Tuesday brought a mixed bag of election results for a local group of teachers, and, overall, setbacks for the leadership of the St. Joseph School District.
The local members of the Missouri State Teachers Association endorsed David Foster for the Board of Education, and he placed second, securing one of the three available seats. Kenneth Reeder, who placed first, and LaTonya Williams, who placed third, were also elected. The MSTA did not make any effort to discourage voters from supporting any of the other eight candidates, as each voter was given the option to back up to three.
As the president-elect of the affiliated St. Joseph Community Teachers Association explained it Wednesday, the group’s hopes to obtain more funding for the schools via Proposition CARE bond issue have been dashed: Nearly 65% of the electorate voted “No.”
“You know, I’ve lived in St. Joe my entire life, and ... historically, I think that we sometimes make decisions out of fear of what’s going to happen,” said Kelly Bristol, an alumna of Central High School. “It feels like there was some fearfulness of what was gonna happen if we passed that bond, that things would not be done in the way they need to be done in some people’s eyes. The unfortunate part of that is some hard decisions are going to have to be made.”
As to such decisions, the Board of Education — set to retain current members until Williams, Reeder and Foster are sworn in on Monday, April 19 — issued a statement via SJSD director of communications Eileen Houston-Stewart late Tuesday.
“The voters have spoken, and we respect that. What is clear is that the status quo is not sustainable,” the statement read. “While we are disappointed this bond initiative was not successful, it is the beginning of a discussion with the community that our facilities are not up to 21st century educational standards. Something must change. We look forward to continuing the conversation with the community and finding a solution that works for our students, staff, and the taxpayers.”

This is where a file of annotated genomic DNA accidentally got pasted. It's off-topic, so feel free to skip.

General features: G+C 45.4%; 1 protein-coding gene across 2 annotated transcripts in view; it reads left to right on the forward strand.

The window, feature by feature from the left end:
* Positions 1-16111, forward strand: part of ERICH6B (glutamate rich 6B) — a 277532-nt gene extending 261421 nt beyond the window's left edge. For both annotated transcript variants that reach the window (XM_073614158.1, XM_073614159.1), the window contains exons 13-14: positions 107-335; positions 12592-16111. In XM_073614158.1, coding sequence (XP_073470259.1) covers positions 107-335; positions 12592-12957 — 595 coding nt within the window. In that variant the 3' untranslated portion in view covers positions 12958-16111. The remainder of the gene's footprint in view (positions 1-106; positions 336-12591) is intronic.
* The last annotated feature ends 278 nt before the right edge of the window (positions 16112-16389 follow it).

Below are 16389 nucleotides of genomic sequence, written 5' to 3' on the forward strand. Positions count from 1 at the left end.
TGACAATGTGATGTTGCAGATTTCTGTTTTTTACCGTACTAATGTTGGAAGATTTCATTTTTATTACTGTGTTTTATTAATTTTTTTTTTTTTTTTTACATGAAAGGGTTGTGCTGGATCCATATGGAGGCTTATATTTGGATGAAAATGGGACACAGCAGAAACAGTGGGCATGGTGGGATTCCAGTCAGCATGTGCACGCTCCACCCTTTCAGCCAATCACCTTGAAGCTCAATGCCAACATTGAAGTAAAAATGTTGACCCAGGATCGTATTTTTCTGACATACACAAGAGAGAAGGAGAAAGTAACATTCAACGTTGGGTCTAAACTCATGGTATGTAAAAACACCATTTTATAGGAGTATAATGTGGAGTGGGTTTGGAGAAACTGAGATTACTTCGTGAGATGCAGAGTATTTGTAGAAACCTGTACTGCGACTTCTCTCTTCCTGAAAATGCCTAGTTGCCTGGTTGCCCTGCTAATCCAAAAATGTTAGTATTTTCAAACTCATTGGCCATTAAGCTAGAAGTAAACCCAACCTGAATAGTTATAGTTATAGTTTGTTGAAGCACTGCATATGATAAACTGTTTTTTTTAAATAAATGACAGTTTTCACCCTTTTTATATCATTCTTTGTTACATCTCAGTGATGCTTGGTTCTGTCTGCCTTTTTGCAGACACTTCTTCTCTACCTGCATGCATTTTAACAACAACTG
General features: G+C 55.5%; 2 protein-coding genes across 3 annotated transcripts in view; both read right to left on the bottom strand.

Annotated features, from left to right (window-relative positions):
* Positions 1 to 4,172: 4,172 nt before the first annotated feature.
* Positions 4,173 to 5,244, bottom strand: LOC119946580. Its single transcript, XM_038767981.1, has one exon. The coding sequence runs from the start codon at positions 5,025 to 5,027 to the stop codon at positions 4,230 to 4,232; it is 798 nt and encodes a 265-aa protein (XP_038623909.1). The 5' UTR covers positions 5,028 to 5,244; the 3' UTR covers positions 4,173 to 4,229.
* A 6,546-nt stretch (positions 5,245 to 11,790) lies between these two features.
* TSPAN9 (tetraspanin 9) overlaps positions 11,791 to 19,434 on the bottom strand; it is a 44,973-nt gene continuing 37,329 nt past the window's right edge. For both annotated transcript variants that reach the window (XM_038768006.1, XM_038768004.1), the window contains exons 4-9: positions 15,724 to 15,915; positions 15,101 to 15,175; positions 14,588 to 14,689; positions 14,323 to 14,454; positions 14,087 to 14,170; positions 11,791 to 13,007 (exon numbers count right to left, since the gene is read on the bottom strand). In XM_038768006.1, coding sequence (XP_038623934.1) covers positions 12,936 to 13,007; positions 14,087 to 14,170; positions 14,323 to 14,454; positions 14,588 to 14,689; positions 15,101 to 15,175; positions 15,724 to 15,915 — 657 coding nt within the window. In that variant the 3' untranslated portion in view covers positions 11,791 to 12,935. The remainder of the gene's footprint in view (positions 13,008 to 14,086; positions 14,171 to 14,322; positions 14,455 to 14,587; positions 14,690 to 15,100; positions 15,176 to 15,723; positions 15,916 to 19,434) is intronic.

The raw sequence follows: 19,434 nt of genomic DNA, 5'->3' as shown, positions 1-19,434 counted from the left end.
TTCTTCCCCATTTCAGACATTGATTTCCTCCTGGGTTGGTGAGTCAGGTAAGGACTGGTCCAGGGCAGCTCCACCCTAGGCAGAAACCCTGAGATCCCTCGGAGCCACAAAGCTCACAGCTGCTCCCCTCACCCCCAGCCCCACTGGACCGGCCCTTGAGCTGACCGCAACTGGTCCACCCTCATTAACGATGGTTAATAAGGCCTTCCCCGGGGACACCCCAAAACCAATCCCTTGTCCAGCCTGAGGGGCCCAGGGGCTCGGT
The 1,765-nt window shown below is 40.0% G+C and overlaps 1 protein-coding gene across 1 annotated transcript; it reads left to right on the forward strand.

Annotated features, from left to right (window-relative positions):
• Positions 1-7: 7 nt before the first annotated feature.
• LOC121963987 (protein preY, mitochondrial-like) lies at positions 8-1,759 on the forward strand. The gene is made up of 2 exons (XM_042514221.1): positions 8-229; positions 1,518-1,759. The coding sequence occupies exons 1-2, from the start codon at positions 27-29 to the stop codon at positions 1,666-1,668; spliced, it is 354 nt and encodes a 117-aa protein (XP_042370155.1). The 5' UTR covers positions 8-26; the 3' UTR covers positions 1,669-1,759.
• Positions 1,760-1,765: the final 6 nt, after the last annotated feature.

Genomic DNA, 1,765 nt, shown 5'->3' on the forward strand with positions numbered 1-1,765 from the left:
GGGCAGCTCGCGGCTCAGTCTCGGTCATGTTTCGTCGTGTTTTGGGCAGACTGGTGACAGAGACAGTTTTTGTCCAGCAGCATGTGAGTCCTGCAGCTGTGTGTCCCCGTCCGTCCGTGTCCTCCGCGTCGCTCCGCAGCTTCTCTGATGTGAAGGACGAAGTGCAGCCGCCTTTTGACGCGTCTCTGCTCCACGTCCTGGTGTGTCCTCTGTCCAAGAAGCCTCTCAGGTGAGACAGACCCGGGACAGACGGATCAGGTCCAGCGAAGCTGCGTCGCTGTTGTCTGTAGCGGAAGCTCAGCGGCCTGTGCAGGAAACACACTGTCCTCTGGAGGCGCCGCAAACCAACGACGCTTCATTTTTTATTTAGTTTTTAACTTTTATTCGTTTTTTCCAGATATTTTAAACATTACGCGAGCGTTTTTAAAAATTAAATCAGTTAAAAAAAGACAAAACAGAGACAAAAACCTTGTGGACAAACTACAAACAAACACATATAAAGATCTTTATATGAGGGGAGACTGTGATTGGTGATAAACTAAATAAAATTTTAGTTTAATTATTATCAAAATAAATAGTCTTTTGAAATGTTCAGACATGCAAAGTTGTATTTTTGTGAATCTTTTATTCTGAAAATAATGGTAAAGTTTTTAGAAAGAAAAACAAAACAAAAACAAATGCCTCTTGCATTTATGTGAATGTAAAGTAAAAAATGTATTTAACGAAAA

Dr. Doug Van Zyl, superintendent of schools, reflected in his own statement how leaders are “obviously disappointed” on the Proposition CARE outcome.
“We are very proud of the work the district staff and the Board of Education has invested in the process of identifying the needs of our schools and how we can keep the St. Joseph School District moving forward,” he said. “The outcome of this election will not stop us from continuing to work hard every day for our students and our community ... We will not stop putting forth the effort it takes to do what is best for kids.”
Bristol, the STJ-CTA president-elect, said Foster will be an ideal partner for pursuing such goals, and that she also has trust in Reeder and Williams as leaders.
“We’re excited to get started with the new people coming in and including them in the process,” she said. “To see how they can take our students and our staff forward for the future.”